Expert explains benefits of cows getting Skittles

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DENVER -- Thousands of Skittles candies spilled on a county road in Wisconsin last week. They weren't heading to a candy shop; they were going to a local cattle ranch.

No kidding.

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Raising cattle is serious business. From birth to the butcher shop, a lot of thought goes into what goes into a cows diet.

Gone are the days in ranching where free range grass and hay are the main staples.

Nowadays, nutrition is king.

"We're trying to build the protein, build the meat on these animals. We are trying to balance the protein, the carbohydrates, the vitamins, the minerals. And all that to make it the most efficient we can," said Dr. Lanas Smith.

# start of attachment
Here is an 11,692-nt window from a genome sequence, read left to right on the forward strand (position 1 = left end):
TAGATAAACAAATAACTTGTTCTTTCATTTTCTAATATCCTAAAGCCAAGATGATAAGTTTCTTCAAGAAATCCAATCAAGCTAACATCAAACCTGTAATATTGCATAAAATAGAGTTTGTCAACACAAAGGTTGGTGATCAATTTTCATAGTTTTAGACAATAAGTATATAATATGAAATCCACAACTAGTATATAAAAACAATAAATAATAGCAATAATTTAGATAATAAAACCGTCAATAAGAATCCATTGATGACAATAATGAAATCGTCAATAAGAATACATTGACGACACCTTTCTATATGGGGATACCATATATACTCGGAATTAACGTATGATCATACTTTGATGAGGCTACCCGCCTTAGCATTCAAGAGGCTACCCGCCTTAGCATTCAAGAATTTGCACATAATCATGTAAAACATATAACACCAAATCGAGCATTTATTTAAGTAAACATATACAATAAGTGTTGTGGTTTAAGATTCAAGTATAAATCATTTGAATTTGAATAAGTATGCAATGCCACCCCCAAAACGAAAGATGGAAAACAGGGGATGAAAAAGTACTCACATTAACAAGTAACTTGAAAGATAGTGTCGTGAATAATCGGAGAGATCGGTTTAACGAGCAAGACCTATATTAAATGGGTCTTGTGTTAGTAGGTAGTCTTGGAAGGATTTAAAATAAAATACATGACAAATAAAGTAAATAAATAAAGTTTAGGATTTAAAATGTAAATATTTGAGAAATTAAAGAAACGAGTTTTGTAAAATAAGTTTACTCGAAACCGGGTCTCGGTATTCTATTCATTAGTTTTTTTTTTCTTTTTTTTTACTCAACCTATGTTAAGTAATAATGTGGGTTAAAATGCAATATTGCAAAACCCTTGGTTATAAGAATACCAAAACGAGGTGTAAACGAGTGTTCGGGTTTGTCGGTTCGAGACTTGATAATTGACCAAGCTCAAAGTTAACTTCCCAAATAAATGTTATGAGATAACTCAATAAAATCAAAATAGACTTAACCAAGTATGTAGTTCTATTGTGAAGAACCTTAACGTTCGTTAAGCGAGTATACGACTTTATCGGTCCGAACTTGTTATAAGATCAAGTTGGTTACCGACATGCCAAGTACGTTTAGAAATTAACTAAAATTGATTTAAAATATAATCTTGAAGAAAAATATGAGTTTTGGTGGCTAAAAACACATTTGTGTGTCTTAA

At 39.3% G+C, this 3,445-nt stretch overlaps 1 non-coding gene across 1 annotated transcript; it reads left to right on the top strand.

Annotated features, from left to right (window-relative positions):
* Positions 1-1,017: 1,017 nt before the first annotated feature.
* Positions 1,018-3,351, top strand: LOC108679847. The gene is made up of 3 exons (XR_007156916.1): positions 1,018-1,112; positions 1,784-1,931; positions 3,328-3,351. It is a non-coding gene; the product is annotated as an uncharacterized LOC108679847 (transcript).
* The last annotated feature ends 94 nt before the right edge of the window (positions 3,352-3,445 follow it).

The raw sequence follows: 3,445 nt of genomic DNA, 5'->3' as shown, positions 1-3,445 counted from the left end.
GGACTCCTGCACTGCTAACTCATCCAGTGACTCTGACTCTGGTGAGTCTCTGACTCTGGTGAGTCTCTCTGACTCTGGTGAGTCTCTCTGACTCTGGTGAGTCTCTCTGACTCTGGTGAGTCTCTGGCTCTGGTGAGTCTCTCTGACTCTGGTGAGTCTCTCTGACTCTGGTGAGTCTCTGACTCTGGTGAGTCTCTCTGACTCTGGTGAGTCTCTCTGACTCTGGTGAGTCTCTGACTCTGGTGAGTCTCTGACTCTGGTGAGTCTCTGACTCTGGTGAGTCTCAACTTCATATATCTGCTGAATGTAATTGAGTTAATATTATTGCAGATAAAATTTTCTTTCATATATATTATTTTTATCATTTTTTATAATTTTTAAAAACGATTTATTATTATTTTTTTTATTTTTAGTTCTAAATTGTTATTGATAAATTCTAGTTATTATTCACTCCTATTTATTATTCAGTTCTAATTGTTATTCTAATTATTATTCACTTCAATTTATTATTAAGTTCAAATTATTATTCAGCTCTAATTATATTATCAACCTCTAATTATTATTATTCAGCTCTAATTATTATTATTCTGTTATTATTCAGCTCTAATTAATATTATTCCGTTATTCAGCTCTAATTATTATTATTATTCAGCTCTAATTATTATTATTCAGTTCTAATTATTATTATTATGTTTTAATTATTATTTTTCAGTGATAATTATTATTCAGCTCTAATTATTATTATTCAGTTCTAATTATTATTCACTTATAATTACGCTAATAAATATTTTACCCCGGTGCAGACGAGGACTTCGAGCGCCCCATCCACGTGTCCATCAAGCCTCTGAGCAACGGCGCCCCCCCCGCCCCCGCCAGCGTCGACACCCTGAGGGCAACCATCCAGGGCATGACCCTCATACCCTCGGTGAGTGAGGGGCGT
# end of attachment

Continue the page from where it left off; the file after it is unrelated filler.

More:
Well then, how do those road-side Skittles, a junk food, fit into a bovine's breakfast?

"They're going to end up in a landfill somewhere, polluting our environment. Or, we can feed them as a byproduct to these rumen animals that can actually convert it into quality food for us," Smith said.

It turns out sugar is not the devil in a cow's diet.

"Your typical grass out here on the prairie is going to be, maybe close to ten percent sugar content," Smith said.

Sugar breaks down to much needed carbs, which are essential to building big, fat and profitable cows at market.